Didn't Iran Blink?
Seeing "humiliation" in muddled success.
Assuming all of these people are paying full freight yearly subscriptions-- not guaranteed, that--that's $10.9 million in revenue.
Is it worth $10.9 million to the Times for it to wall off its columnists? You tell me.
Nikki has long been dismissive of the blogosphere. She also, at least until fairly recently, has been ignorant of basic blogospheric knowledge that the IP addresses of commenters are easily checked. So for instance if you post once here under the name Nikki Finke, and then again pretending to be a lawyer threatening me with libel for insulting Nikki Finke, it might be better to post that second comment from someone else's computer. I guess that's inconvenient, though, if you rarely leave the house. I haven't seen Nikki in years, probably because these days she looks like Jabba the Hut, if you can imagine Jabba after he's said to hell with the diets already.
Gosh, I'm bitchy today ...
P.S.: This was a good sentence on Seipp from Susan Estrich--
She came after me when I took on the Los Angeles Times for not publishing enough women writers (no preferences for her), but I decided that my mistake, and theirs, was not putting her name at the top of the list of whom they should hire.
Yes, it was. P.P.S.: Estrich made others, though! ... [Of course the LAT would never print bloggish cracks like the Jabba one--ed. People might read it! That would upset their whole business model (which seems to be based on the idea that people buy papers because of their rigid adherence to professional codes of ethics).] ... 12:43 A.M. link
Thursday, March 22, 2007
I guess Mark Halperin really did write most of ABC's The Note. The site has lost about 90% of its character since he moved on. ... P.S.: Halperin's annoying, absurdly self-confident insiderism was the best reason for not reading The Note. It turns out it was also the reason for reading The Note. ... 2:09 P.M. link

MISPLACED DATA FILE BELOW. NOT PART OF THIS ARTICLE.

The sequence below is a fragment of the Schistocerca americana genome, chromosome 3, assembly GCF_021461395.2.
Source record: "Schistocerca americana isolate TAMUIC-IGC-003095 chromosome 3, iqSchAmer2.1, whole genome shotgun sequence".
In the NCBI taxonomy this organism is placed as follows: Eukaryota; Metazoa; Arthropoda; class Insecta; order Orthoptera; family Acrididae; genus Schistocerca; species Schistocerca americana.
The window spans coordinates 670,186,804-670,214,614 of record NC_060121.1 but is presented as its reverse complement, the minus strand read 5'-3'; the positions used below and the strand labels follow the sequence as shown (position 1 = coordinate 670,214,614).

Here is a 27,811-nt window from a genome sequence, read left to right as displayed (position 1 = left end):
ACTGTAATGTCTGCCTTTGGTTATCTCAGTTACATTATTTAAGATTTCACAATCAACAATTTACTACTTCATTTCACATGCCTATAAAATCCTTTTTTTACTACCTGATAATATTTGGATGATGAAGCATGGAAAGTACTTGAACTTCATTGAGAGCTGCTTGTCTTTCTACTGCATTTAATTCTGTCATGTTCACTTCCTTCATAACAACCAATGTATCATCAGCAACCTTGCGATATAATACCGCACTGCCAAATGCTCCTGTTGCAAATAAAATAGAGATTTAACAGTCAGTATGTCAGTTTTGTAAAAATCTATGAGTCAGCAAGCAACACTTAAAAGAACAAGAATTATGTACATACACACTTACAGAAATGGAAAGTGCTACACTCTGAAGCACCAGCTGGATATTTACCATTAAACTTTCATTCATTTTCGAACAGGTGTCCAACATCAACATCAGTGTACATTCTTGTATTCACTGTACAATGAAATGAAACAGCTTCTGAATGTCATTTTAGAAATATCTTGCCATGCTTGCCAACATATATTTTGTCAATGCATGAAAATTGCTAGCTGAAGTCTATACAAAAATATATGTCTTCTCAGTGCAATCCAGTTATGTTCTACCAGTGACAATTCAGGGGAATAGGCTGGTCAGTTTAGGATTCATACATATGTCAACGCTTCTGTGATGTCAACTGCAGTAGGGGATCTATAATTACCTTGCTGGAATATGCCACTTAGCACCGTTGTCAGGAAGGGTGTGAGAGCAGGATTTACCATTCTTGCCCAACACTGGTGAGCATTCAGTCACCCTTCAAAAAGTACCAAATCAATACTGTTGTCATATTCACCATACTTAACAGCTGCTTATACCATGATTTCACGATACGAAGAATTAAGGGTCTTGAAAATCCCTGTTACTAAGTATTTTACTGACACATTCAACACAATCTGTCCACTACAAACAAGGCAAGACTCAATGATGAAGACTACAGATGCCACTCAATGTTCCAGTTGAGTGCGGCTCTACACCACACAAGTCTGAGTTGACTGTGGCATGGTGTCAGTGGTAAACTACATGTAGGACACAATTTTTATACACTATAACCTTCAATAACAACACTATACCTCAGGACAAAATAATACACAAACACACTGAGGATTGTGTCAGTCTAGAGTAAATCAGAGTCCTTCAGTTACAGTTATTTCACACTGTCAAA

Too Interesting! When there's a choice between publishing something Columbia Journalism Review ethics police won't cluck at and something its readers might actually want to read, the sinking, hapless L.A. Times instinctively knows what to do:
1) It has sidelined its best political reporter--maybe anybody's best political reporter--because he's married to a McCain staffer. Why not have Ron Brownstein disclose his connection and let him write?** It's not as if he's the only person covering the campaign. The Times seems to have the approved guild mentality: We are all credentialed professionals here! We have many other qualified staff members who can do Brownstein's work. ... No you don't!
2) It kills a section guest-edited by Hollywood producer Brian Grazer, because the Times editor who dreamed it up is dating one of Grazer's p.r. people. I think the idea of having various local bigshots guest-edit an otherwise-unread Sunday thumbsuck section is promising. Let's see if Burkle's op-eds are better than Geffen's! I wanted to read Grazer's section before I learned of the salacious goings-on in the background. I certainly want to read it now. ... P.S.: In the process, the Times has lost a lively opinion editor, Andres Martinez, who's radically improved his pages and who apparently disclosed everything to his bosses. No doubt the paper's future editorial commentary will avoid creating this, or any other kind, of controversy. ...
Photograph of Ann Coulter on Slate's home page by Brad Barket/Getty. Photograph of a wedding cake with two grooms on Slate's home page by Hector Mata/AFP Photo. Photograph of Princess Diana on Slate's home page by Georges De Keerle/Getty Images.